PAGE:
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A reexamination of the role of clusterin as a complement regulator

Journal Article


Abstract


  • Clusterin is a highly conserved glycoprotein which has been proposed to protect host cells against complement-mediated cytolysis. We tested the hypothesis that clusterin is a complement regulator using erythrocytes and cells which had been stably transfected with a membrane-anchored form of clusterin as targets for complement-mediated cytolysis. Clusterin gave dose- dependent protection of antibody-coated sheep erythrocytes against complement-mediated lysis by diluted normal human serum. There was a linear relationship between the concentration of clusterin giving 50% protection and the concentration of serum; extrapolation of this to the case of undiluted human serum showed that a clusterin concentration at least two orders of magnitude greater than its physiological plasma concentration would be needed to confer protection against complement-mediated cytolysis under physiological conditions. Physiological concentrations of clusterin did not protect rabbit erythrocytes against alternative complement pathway-mediated lysis using dilute human serum. Exogenous clusterin had no effect on lysis of human erythrocytes triggered by the addition of inulin to autologous human serum. Induction of cell-surface clusterin expression by L929 (murine fibroblast) cells which had been stably transfected with cDNA for human clusterin linked to DNA coding for the 44 C-terminal amino acid residues of CD55 did not protect the cells against complement-mediated lysis by either normal or clusterin-depleted human serum. These data suggest that clusterin may not be a physiologically relevant regulator of complement activation.

Publication Date


  • 1999

Citation


  • Hochgrebe, T. T., Humphreys, D., Wilson, M. R., & Easterbrook-Smith, S. B. (1999). A reexamination of the role of clusterin as a complement regulator. Experimental Cell Research, 249(1), 13-21. doi:10.1006/excr.1999.4459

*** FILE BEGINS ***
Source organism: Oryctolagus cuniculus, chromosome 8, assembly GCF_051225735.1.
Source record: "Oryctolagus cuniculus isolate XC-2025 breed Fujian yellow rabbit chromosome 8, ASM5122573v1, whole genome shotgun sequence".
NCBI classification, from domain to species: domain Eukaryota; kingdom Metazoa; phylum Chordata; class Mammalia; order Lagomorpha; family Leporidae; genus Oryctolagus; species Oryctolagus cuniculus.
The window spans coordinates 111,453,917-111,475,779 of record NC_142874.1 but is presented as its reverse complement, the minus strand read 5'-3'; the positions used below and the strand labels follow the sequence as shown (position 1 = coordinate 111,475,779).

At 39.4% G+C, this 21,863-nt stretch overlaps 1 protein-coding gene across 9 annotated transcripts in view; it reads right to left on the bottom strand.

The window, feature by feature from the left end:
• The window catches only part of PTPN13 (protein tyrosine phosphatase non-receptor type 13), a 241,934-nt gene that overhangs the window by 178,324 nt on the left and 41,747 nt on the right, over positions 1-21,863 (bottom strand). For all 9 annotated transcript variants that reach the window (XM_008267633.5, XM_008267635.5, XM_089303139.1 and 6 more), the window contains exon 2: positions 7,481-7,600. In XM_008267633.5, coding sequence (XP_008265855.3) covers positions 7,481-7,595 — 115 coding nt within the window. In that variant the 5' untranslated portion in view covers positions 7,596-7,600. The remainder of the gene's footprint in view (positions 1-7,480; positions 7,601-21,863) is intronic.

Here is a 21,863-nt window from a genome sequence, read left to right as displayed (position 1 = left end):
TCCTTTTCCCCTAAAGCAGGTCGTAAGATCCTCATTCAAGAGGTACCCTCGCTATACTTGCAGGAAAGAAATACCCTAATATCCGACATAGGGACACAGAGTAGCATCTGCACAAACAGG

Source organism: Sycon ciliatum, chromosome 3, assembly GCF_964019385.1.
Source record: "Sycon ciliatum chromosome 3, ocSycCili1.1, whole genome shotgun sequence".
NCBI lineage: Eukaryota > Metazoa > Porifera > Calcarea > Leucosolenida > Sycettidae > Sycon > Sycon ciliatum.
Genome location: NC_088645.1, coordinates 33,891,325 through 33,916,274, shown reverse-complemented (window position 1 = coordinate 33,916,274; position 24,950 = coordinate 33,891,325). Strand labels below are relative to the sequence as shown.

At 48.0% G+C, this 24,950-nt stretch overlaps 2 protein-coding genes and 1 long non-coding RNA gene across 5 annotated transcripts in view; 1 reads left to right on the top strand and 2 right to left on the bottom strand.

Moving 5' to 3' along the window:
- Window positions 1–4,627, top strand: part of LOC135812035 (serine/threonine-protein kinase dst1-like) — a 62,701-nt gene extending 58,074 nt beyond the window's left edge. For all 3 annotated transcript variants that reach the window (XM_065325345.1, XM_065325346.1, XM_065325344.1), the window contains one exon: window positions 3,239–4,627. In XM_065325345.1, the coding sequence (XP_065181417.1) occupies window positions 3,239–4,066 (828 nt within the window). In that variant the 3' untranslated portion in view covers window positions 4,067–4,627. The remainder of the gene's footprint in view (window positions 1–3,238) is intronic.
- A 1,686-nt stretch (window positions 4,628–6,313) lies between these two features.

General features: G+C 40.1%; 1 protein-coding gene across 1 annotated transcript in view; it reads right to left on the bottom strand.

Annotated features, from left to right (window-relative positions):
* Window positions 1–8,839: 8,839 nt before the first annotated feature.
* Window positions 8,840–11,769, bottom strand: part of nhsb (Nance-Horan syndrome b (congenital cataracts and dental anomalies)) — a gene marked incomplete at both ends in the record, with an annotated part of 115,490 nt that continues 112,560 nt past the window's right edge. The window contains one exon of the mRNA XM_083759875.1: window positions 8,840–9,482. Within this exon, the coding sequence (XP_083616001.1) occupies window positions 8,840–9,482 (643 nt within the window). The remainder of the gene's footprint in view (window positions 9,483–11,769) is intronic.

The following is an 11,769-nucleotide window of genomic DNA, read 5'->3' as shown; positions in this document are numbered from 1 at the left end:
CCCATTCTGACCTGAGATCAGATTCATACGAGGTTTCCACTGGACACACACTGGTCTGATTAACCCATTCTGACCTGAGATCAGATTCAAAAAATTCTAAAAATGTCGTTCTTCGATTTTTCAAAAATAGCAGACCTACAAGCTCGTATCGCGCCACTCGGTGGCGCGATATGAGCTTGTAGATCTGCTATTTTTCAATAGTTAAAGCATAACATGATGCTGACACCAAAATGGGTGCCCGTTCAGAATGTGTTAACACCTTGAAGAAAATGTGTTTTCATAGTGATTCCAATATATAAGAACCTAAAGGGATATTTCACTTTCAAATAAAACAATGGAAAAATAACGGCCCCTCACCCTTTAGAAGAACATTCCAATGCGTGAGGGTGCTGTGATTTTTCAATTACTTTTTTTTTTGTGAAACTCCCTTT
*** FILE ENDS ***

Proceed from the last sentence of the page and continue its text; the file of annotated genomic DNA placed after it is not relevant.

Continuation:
Scopus Eid


  • 2-s2.0-0033602717

Start Page


  • 13

End Page


  • 21

Volume


  • 249

Issue


  • 1

Place Of Publication


Abstract


  • Clusterin is a highly conserved glycoprotein which has been proposed to protect host cells against complement-mediated cytolysis. We tested the hypothesis that clusterin is a complement regulator using erythrocytes and cells which had been stably transfected with a membrane-anchored form of clusterin as targets for complement-mediated cytolysis. Clusterin gave dose- dependent protection of antibody-coated sheep erythrocytes against complement-mediated lysis by diluted normal human serum. There was a linear relationship between the concentration of clusterin giving 50% protection and the concentration of serum; extrapolation of this to the case of undiluted human serum showed that a clusterin concentration at least two orders of magnitude greater than its physiological plasma concentration would be needed to confer protection against complement-mediated cytolysis under physiological conditions. Physiological concentrations of clusterin did not protect rabbit erythrocytes against alternative complement pathway-mediated lysis using dilute human serum. Exogenous clusterin had no effect on lysis of human erythrocytes triggered by the addition of inulin to autologous human serum. Induction of cell-surface clusterin expression by L929 (murine fibroblast) cells which had been stably transfected with cDNA for human clusterin linked to DNA coding for the 44 C-terminal amino acid residues of CD55 did not protect the cells against complement-mediated lysis by either normal or clusterin-depleted human serum. These data suggest that clusterin may not be a physiologically relevant regulator of complement activation.

Publication Date


  • 1999

Citation


  • Hochgrebe, T. T., Humphreys, D., Wilson, M. R., & Easterbrook-Smith, S. B. (1999). A reexamination of the role of clusterin as a complement regulator. Experimental Cell Research, 249(1), 13-21. doi:10.1006/excr.1999.4459

Scopus Eid


  • 2-s2.0-0033602717

Start Page


  • 13

End Page


  • 21

Volume


  • 249

Issue


  • 1

Place Of Publication